I miss cheating being a game where, if you got caught - you got disqualified but could come back next week with things hidden a little better and try again. I miss the fans enjoying that game, not making it sound like moral turpitude.
I miss the cars being cars, although if someone wants to see the sport reflect current reality and begin an SUV racing series, I’m game to see how it goes.
I asked Google for “SUV racing,” and it gave me this. Can you kind of use your imagination a little?
I miss teams being able to fix a race car by borrowing parts from somebody’s sedan in the parking lot or making a quick trip to the junkyard.
OK, I could go on (and on and on), and you could leave for something more pleasant, like mowing the lawn, but here’s my point. I won’t deny that these are the ramblings of an old guy who just wants things back like they were when he was (and felt) young, but they’re more than that - they’re a reflection of how racing has lost its personality, replacing it with something that - based on attendance and TV ratings - isn’t going over all that great.
But I also understand this conundrum: When all these things that are my fond memories were the norm, NASCAR was a much smaller world, with fewer fans and much less money - and a lot less television exposure. Am I willing to trade all the neat stuff that came with its growth for what I consider to be the “golden” elements of racing?
In a word, yes.
Disclosure: I make that choice easily, because I have no pony in the race, I would in no way be financially harmed if NASCAR’s size reverted to what it was 50 years ago (when EVERY NASCAR employee was listed by name in the race program, and 90% of those were people getting paid $10 or $20 a race for some specific race-day job). No, my preferred outcome would cost a lot of people their jobs. I hate the thought of causing anyone else pain, but I don’t see those jobs surviving, anyway, if the status quo continues too much longer.
Don’t want to see it; don’t know how to avoid it.
Another societal change that would affect how my “retro” world would work is the internet. Here there’s a glimmer of the positive.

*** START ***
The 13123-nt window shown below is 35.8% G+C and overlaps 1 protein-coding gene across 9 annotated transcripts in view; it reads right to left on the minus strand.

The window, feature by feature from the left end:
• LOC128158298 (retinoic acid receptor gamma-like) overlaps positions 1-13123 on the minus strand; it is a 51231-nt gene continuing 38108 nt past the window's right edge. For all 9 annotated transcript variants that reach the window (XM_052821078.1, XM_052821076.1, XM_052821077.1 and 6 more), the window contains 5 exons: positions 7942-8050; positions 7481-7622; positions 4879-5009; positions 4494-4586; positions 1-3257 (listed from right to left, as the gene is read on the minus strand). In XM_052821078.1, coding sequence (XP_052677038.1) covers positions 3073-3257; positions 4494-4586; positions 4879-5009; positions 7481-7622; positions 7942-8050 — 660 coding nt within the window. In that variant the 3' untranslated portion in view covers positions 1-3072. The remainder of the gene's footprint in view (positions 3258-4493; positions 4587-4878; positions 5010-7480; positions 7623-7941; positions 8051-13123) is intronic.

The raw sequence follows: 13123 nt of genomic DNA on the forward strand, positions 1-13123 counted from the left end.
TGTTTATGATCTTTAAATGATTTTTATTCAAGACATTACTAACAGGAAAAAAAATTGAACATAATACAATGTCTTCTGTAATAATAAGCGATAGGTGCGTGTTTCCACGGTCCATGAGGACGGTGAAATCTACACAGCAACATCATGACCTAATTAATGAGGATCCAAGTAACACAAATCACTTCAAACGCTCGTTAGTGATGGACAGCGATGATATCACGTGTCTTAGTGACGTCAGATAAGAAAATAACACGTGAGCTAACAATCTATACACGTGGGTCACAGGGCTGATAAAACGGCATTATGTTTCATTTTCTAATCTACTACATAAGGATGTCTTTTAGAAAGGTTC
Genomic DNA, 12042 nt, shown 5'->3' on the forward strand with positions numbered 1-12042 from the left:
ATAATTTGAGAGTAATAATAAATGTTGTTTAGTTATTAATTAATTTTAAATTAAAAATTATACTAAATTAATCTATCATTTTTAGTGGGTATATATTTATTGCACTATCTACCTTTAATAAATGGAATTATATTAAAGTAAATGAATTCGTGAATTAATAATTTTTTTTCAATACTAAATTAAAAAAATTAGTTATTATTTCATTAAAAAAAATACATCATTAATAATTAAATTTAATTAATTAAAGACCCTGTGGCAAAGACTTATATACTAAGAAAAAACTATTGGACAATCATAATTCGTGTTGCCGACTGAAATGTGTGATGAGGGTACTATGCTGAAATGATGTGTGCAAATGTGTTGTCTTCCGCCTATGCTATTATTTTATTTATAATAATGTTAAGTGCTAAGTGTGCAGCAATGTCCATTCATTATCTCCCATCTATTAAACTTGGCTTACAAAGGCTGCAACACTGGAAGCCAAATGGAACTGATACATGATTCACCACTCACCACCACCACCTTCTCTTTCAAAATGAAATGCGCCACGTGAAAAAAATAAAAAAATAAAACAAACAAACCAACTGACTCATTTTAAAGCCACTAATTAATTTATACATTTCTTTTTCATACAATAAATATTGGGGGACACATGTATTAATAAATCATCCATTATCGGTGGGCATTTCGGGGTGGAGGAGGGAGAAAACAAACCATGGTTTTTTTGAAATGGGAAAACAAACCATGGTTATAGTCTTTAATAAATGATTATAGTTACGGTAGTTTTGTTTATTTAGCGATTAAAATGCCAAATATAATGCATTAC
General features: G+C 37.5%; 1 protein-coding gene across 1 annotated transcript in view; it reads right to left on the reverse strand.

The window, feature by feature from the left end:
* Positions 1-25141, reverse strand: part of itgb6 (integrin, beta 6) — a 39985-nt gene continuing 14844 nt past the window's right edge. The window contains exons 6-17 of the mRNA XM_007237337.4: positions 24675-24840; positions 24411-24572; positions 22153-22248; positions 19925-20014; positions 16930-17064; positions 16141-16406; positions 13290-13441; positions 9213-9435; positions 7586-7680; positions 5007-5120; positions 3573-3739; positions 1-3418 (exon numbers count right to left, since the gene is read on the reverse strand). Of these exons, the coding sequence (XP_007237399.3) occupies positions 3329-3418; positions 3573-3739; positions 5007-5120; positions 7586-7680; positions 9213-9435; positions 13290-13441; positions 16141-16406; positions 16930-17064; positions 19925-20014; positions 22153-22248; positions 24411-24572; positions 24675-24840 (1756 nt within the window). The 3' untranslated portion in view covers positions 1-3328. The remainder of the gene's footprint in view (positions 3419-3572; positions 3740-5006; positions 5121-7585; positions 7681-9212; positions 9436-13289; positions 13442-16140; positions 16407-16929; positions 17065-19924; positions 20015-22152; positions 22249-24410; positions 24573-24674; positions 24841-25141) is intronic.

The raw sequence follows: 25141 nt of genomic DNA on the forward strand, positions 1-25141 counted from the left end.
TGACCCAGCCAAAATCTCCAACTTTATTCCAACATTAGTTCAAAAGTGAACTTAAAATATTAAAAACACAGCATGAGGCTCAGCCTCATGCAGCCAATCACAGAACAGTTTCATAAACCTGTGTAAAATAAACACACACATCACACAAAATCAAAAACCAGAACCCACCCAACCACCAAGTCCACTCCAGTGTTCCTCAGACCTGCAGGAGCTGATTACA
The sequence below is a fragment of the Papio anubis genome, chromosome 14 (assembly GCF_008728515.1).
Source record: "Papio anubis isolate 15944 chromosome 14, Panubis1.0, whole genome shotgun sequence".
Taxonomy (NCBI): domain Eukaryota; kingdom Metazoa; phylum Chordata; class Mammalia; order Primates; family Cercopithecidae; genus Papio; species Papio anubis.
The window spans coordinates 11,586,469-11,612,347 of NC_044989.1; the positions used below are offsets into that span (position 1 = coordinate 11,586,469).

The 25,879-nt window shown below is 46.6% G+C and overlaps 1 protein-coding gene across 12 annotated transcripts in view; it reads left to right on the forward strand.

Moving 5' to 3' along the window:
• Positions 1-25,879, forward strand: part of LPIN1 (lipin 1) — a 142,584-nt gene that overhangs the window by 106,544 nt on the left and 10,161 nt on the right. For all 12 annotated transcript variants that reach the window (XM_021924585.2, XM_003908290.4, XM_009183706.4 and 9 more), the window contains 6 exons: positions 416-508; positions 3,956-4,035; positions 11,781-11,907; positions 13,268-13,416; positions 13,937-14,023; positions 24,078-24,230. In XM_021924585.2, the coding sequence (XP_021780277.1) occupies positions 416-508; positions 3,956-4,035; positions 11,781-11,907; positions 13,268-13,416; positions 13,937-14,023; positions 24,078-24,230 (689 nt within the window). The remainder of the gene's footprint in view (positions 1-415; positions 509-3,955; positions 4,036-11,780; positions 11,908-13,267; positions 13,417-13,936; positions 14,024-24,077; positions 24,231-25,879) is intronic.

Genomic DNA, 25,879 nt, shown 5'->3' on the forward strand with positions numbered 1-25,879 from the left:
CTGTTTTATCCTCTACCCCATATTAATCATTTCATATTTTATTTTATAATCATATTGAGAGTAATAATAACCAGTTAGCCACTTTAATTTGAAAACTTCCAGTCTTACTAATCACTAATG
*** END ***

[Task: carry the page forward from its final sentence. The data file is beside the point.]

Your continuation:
I love music, but my musical taste runs decidedly counter to what’s most popular. I don’t listen to radio, and even Sirius/XM doesn’t customize musical choice enough for me. But I still have plenty of access, via Pandora (and its counterparts) and most of all YouTube. One member of a fairly obscure group I kind of like recently left to try her luck as a solo act, and now she’s released an EP of a few songs, all recorded in one go, while a video crew was also recording everything. The first music video from that effort was available on YouTube well in advance of the EP’s release. Not long ago, we went to a small club to see an obscure band I like, and I noticed a camera set up in the back of the room. The next week, not only were a couple of that band’s songs available as videos on YouTube (admittedly with poor sound quality), but so was a song by the even more obscure opening act. That’s how much things have changed FOR THE BETTER to give us more choice.
All that is or could be available to racing, too, and with fewer commercials. We just might need to get used to seeking the stuff out in odd places online and having a Roku to play it on the TV. I can do that.
It might not bring back the parade of visiting pace cars or put Joey Logano behind the wheel of his hauler, but for racing that feels like racing, that has personality, and that plays to my sports soul, I’m willing to see big changes take place.
Frank’s Loose Lug Nuts
One of the things you hear a lot when people suggest changes for NASCAR is that the season be shortened, but I think that’s baloney. The problem is that the product needs to be fixed, not how many times we have to endure it. Sears and Kmart keep closing stores, hoping that more people will shop in the ones that are left, but I don’t see that producing a miracle turnaround. No, if you create racing that people can’t wait to see, they’ll watch it as often as you allow.
Up here in South Central Pennsylvania and nearby, the streak of lousy weekend weather continues, and I think some tracks have lost more than half their race dates so far this year. I hear we’re entertaining some rules changes to make sure people can watch a race next Saturday:
Inspectors will be responsible for bringing their own scuba gear.